A few blond men
The other night, I watched “Lawrence of Arabia” on television and was shocked again by the first of my blond heroes.
Lawrence of Arabia, with his yellow hair and deep blue eyes, was the hero of a 1962 film with the same name, directed by David Lean and starring the brilliant Peter O’Toole. The film was based on the World War I adventures of Thomas Edward Lawrence, a British officer and man of letters.
The claim that Lawrence was a survivor of rape was first made by Richard Aldington and he was portrayed by David Lean as sadomasochistic. He was indeed captured by Ottoman Turks in Deraa in Syria in 1916 and subjected to humiliating beatings and sexual assault at the instigation of the governor.
Lawrence himself detailed what happened to him in his book “Seven Pillars of Wisdom” in 1916. The suspicion Lawrence was homosexual was viewed as a shocking disclosure. The experience has had a profoundly negative affect on his concept of self and sexuality. (In his lifetime there were no counseling services available to men who had suffered sexual assault; they were expected to get on with their lives with a stiff upper lip.) T.E. Lawrence manifested all the classic symptoms: workaholism, depression, anger, an increased sense of vulnerability, destructive self image, emotionally distant. He was known to be asexual throughout the film and he seemed to have willingly chosen celibacy.
The film depicts Lawrence’s experiences in Arabia during World War I, in particular his attacks on Aqaba and Damascus. Its themes include Lawrence’s emotional struggle with the personal violence inherent in war, his personal identity and his divided allegiance between his native Britain and its army and his newfound comrades within the Arabian Desert tribes.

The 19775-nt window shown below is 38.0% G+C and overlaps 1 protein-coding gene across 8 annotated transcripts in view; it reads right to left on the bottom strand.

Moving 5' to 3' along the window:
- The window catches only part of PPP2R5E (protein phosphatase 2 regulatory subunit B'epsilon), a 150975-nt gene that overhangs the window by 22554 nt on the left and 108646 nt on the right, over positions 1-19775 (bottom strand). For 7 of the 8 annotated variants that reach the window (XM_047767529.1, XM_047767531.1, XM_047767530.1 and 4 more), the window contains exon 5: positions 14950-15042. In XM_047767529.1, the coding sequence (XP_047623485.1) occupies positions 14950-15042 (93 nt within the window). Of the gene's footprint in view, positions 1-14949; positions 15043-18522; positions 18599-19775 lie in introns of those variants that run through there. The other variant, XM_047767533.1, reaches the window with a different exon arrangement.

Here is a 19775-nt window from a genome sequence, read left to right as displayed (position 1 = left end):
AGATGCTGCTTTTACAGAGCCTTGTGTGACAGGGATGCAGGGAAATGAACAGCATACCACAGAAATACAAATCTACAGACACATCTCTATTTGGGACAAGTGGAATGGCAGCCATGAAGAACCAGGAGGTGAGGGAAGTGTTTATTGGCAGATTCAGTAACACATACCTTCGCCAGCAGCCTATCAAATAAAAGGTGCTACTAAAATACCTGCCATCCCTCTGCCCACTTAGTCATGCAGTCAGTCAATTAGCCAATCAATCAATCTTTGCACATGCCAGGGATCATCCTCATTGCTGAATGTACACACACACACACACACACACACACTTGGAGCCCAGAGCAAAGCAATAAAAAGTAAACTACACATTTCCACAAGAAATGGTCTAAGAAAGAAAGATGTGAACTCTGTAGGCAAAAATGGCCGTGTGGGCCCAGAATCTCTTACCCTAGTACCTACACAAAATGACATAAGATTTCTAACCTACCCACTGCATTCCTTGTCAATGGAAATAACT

What captured my attention was the ferocity and viciousness in Lawrence’s attacks on the poor and underfed Turkish soldiers around Damascus. With his deep and piercing blue eyes Lawrence killed Turkish soldiers by the dozens with such a huge rage that even his Arab friend Sherif Ali, played by Omar Sharif, repeatedly said, “Stop.” At the end of the movie, Lawrence was leaving the scene of the war with British staff, devastated and dejected by his comrades. He was actually killed in a motorcycle accident in 1936, but he was made a key figure of the Arab liberation from the Turkish sovereignty.
That brings me to the second hero of this article: Alexei Petrovich Yermolov, 1777 - 1861. He was a Russian Imperial general of the 19th century who commanded Russian troops in the Caucasus War. Yermolov, in 1916 when at the rank of full artillery general, was responsible for robust Russian military policies in the Caucasus, where his name became a byword for brutality.
“Insecurity is the quintessential Russian national emotion,” says the brilliant American writer Robert D. Kaplan in his most recent book “The Revenge of Geography.” “The very flatness of Russia, extending from Europe to the Far East, with few natural borders anywhere and the tendency for scattered settlements as opposed to urban concentrations, has for long periods made for a landscape of anarchy”. He continues: “The Caucasus have contributed mightily to making the face of Russian imperialism hard. Such is often the destiny of land powers, who have often the need to conquer.”
“Yermolov was the most celebrated and, at the same time, the most hated of Russian commanders in the Caucasus Theater... He was responsible for implementing a series of policies that were at the time hailed as vehicles for civilizing the benighted Caucasus frontier but today might very well be called state-sponsored terrorism,” says the brilliant American scholar of the Causasus and writer of the book “The Ghost of Freedom.”
I recently bought a refrigerator magnet that shows the renowned actress Sophia Loren with a ginger cat, which bears a strange and uncanny resemblance to my ginger and white cat. When I discovered the resemblance between both Lawrence and Yermalov and that cat on Loren’s arms and my own cat, I was afraid.